Four months have passed since ending my blog as the year 2009 concluded. Hardly a day since then has gone by that my mind hasn't been prompted by a multitude of sources with thoughts of topics tempting me to write. I enjoyed the time away, especially the first two months of 2010, then was doubly glad to have the succeeding months away when unexpectedly a succession of possible health issues crimped my style. Subsequently figuring my own Income tax again this year kept me busy as did continuing my part time work. I have now formed a much better idea of how much time I want to expend here and to what degree I want to impose expectations for myself. So it is that I resume blogging having been most recently stimulated by thoughts of my mother on this special day.
My mother enjoyed language, words, and the double-play of meanings. The author, Dorothy Parker, prominent in my mother's time was quite adept with word humor as a later quote will attest.
Best wishes to mothers the world over.
Phrases, Sayings and Idioms
Lying in bed one recent night thoughts of the world's financial precariousness caused me to wonder why so many corporate, financial and government leaders fail to accept and implement problem solving solutions provided them in ways to benefit their country's population multitudes. Somehow I evolved into thinking about how we receive information for ourselves or that we provide others and yet do not apply what is in their or our own best self-interest. What came to mind was typical of what I've often experienced since my mothers death years ago. One of her sayings will pop into my mind as did this one:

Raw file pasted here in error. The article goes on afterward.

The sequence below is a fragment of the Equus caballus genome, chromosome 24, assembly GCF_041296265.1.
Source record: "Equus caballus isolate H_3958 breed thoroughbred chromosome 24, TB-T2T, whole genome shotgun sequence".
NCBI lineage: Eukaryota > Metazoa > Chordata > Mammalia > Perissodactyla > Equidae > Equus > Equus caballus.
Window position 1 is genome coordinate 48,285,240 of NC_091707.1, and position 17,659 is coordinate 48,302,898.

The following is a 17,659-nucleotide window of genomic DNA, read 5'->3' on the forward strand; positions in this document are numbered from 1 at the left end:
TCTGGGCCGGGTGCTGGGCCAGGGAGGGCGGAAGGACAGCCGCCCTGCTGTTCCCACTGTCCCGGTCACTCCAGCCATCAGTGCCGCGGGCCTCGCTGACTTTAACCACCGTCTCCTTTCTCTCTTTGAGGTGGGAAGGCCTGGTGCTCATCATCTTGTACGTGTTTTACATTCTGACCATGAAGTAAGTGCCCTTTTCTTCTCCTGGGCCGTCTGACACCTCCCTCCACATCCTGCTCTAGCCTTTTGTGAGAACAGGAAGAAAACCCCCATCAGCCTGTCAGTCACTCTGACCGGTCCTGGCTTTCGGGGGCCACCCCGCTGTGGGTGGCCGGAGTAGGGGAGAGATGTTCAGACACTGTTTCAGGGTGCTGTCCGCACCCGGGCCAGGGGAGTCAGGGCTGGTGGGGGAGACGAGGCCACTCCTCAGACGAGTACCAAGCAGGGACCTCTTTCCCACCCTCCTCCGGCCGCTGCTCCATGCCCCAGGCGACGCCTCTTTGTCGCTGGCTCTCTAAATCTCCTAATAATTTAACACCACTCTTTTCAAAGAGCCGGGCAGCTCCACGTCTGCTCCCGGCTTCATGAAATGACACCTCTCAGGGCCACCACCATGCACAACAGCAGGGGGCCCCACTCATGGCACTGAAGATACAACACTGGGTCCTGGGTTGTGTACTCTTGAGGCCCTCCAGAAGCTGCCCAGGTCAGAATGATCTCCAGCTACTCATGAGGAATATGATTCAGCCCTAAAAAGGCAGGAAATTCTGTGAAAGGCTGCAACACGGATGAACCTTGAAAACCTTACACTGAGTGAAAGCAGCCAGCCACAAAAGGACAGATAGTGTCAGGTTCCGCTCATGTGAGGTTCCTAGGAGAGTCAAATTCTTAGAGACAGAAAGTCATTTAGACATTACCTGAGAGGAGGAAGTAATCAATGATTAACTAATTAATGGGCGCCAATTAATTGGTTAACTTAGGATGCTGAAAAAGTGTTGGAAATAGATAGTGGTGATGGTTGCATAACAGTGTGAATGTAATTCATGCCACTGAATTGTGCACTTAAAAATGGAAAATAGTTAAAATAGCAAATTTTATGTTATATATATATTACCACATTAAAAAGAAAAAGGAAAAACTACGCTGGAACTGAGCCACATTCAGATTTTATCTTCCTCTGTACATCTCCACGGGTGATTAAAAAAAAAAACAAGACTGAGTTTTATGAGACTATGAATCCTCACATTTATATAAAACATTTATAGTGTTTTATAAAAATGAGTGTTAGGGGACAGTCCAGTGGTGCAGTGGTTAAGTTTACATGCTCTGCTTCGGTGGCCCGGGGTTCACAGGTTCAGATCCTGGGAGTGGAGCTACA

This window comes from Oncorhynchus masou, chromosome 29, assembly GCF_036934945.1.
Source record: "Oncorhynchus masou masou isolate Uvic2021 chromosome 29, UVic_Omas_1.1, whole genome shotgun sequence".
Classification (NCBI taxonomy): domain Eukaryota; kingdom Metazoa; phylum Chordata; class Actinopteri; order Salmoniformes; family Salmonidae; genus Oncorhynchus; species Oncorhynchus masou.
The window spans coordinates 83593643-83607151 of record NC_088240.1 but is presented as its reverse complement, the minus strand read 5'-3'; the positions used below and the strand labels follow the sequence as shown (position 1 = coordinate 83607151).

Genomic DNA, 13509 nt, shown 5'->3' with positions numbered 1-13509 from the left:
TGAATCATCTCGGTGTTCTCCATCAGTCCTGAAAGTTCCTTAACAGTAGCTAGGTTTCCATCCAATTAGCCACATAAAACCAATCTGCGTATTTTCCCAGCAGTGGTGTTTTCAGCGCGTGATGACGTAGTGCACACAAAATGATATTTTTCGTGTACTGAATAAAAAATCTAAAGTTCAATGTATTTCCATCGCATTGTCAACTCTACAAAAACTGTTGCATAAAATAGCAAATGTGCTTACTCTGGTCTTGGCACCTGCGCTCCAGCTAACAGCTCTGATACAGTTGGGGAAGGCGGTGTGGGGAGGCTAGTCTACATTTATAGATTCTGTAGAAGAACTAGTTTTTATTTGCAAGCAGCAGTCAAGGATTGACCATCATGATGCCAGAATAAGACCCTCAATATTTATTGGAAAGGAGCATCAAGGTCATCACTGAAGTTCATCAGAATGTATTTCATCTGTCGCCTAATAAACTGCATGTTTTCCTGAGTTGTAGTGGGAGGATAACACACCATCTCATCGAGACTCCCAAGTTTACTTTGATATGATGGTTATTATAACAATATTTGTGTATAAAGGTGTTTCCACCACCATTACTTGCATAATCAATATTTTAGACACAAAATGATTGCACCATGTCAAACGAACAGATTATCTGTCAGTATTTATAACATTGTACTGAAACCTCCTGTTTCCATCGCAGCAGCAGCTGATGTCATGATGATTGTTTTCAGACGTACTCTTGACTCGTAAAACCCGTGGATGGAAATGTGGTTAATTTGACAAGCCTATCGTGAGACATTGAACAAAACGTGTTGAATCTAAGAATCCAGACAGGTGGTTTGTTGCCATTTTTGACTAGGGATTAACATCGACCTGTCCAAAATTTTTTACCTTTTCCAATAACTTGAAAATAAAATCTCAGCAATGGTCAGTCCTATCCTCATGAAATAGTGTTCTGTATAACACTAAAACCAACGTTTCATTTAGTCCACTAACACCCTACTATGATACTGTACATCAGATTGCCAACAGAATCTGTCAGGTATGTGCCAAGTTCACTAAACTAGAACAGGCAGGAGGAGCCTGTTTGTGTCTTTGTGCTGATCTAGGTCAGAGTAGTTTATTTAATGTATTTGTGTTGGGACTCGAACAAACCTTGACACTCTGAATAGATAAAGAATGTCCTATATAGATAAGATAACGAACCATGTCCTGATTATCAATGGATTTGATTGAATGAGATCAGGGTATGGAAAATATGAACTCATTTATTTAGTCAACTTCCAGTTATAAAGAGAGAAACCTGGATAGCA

"You can lead a horse to water but you can't make him drink."
My curiosity led me to this information from phrases.org.uk Interestingly that Old English Homilie was recorded as early as 1175, the oldest English proverb that is still in regular use today.
"The proverb 'lead a horse to water' has been in continuous use since the 12th century. John Heywood listed it in the influential glossary A Dialogue Conteinyng the Nomber in Effect of all the Prouerbes in the Englishe Tongue:
'A man maie well bring a horse to the water, But he can not make him drinke without he will.'
It also appeared in literature over the centuries in a variety of forms. For example, in the play Narcissus, which was published in 1602, of unknown authorship, subtitled as A Twelfe Night merriment, played by youths of the parish at the College of Saint John the Baptist in Oxford:
Your parents have done what they coode,
They can but bringe horse to the water brinke,
But horse may choose whether that horse will drinke.
It wasn't until the 20th century that 'lead a horse to water...' got a substantial rewrite, when Dorothy Parker reworked it from its proverbial form into the epigram 'you can lead a horticulture, but you can't make her think'."
I don't mean to offend the sensibilities of any mothers reading this but Parker was quite a wit.